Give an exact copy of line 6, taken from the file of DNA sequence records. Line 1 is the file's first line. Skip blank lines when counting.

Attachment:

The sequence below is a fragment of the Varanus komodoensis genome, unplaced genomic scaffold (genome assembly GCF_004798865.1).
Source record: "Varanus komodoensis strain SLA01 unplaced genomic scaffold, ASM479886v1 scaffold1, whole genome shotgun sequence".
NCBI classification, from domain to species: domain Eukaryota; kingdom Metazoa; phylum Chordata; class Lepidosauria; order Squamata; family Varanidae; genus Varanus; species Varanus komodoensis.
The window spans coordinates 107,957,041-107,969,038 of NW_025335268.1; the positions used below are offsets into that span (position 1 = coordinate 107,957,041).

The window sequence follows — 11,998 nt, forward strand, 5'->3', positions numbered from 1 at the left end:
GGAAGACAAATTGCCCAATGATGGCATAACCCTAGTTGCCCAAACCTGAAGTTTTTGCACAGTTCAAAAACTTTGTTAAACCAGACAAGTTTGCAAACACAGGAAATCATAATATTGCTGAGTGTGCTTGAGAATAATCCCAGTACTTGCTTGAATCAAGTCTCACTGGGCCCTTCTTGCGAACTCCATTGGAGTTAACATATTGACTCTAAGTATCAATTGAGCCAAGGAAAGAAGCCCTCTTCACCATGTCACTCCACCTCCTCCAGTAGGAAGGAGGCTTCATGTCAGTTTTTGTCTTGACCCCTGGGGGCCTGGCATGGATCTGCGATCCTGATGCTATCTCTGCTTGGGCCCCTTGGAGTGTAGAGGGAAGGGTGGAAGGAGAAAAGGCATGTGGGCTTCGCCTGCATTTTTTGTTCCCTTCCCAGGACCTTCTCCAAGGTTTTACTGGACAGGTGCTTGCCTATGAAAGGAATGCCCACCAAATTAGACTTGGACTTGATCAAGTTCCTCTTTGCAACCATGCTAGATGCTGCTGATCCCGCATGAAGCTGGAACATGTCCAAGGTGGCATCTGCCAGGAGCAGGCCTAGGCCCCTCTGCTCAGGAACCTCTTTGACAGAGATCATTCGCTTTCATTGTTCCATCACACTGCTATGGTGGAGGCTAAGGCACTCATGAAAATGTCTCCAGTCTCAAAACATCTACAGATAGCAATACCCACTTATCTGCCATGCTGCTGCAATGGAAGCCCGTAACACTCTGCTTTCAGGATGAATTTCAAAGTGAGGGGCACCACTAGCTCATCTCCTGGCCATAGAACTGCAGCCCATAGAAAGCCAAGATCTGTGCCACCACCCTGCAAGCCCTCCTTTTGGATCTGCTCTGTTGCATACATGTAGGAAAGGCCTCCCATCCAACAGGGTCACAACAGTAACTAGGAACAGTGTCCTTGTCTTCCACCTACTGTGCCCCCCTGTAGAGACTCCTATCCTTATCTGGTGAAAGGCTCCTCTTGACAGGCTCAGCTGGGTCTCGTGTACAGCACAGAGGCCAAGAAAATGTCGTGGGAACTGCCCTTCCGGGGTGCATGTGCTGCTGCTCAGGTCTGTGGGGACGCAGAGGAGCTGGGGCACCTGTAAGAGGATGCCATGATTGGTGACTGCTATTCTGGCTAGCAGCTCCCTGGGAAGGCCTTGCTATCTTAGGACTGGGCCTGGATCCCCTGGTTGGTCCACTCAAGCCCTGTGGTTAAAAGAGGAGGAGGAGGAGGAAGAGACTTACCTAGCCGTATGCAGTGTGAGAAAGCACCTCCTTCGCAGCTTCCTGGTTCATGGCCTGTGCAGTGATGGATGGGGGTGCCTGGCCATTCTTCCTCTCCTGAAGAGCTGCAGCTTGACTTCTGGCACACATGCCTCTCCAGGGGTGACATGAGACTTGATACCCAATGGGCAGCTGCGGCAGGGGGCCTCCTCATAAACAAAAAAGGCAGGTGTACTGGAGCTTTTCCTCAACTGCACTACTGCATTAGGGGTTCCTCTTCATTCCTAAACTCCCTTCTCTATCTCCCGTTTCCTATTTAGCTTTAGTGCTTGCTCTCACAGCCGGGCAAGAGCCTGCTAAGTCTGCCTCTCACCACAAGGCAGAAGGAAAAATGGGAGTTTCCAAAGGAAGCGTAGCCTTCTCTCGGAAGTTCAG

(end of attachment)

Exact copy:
GGAAGACAAATTGCCCAATGATGGCATAACCCTAGTTGCCCAAACCTGAAGTTTTTGCACAGTTCAAAAACTTTGTTAAACCAGACAAGTTTGCAAACACAGGAAATCATAATATTGCTGAGTGTGCTTGAGAATAATCCCAGTACTTGCTTGAATCAAGTCTCACTGGGCCCTTCTTGCGAACTCCATTGGAGTTAACATATTGACTCTAAGTATCAATTGAGCCAAGGAAAGAAGCCCTCTTCACCATGTCACTCCACCTCCTCCAGTAGGAAGGAGGCTTCATGTCAGTTTTTGTCTTGACCCCTGGGGGCCTGGCATGGATCTGCGATCCTGATGCTATCTCTGCTTGGGCCCCTTGGAGTGTAGAGGGAAGGGTGGAAGGAGAAAAGGCATGTGGGCTTCGCCTGCATTTTTTGTTCCCTTCCCAGGACCTTCTCCAAGGTTTTACTGGACAGGTGCTTGCCTATGAAAGGAATGCCCACCAAATTAGACTTGGACTTGATCAAGTTCCTCTTTGCAACCATGCTAGATGCTGCTGATCCCGCATGAAGCTGGAACATGTCCAAGGTGGCATCTGCCAGGAGCAGGCCTAGGCCCCTCTGCTCAGGAACCTCTTTGACAGAGATCATTCGCTTTCATTGTTCCATCACACTGCTATGGTGGAGGCTAAGGCACTCATGAAAATGTCTCCAGTCTCAAAACATCTACAGATAGCAATACCCACTTATCTGCCATGCTGCTGCAATGGAAGCCCGTAACACTCTGCTTTCAGGATGAATTTCAAAGTGAGGGGCACCACTAGCTCATCTCCTGGCCATAGAACTGCAGCCCATAGAAAGCCAAGATCTGTGCCACCACCCTGCAAGCCCTCCTTTTGGATCTGCTCTGTTGCATACATGTAGGAAAGGCCTCCCATCCAACAGGGTCACAACAGTAACTAGGAACAGTGTCCTTGTCTTCCACCTACTGTGCCCCCCTGTAGAGACTCCTATCCTTATCTGGTGAAAGGCTCCTCTTGACAGGCTCAGCTGGGTCTCGTGTACAGCACAGAGGCCAAGAAAATGTCGTGGGAACTGCCCTTCCGGGGTGCATGTGCTGCTGCTCAGGTCTGTGGGGACGCAGAGGAGCTGGGGCACCTGTAAGAGGATGCCATGATTGGTGACTGCTATTCTGGCTAGCAGCTCCCTGGGAAGGCCTTGCTATCTTAGGACTGGGCCTGGATCCCCTGGTTGGTCCACTCAAGCCCTGTGGTTAAAAGAGGAGGAGGAGGAGGAAGAGACTTACCTAGCCGTATGCAGTGTGAGAAAGCACCTCCTTCGCAGCTTCCTGGTTCATGGCCTGTGCAGTGATGGATGGGGGTGCCTGGCCATTCTTCCTCTCCTGAAGAGCTGCAGCTTGACTTCTGGCACACATGCCTCTCCAGGGGTGACATGAGACTTGATACCCAATGGGCAGCTGCGGCAGGGGGCCTCCTCATAAACAAAAAAGGCAGGTGTACTGGAGCTTTTCCTCAACTGCACTACTGCATTAGGGGTTCCTCTTCATTCCTAAACTCCCTTCTCTATCTCCCGTTTCCTATTTAGCTTTAGTGCTTGCTCTCACAGCCGGGCAAGAGCCTGCTAAGTCTGCCTCTCACCACAAGGCAGAAGGAAAAATGGGAGTTTCCAAAGGAAGCGTAGCCTTCTCTCGGAAGTTCAG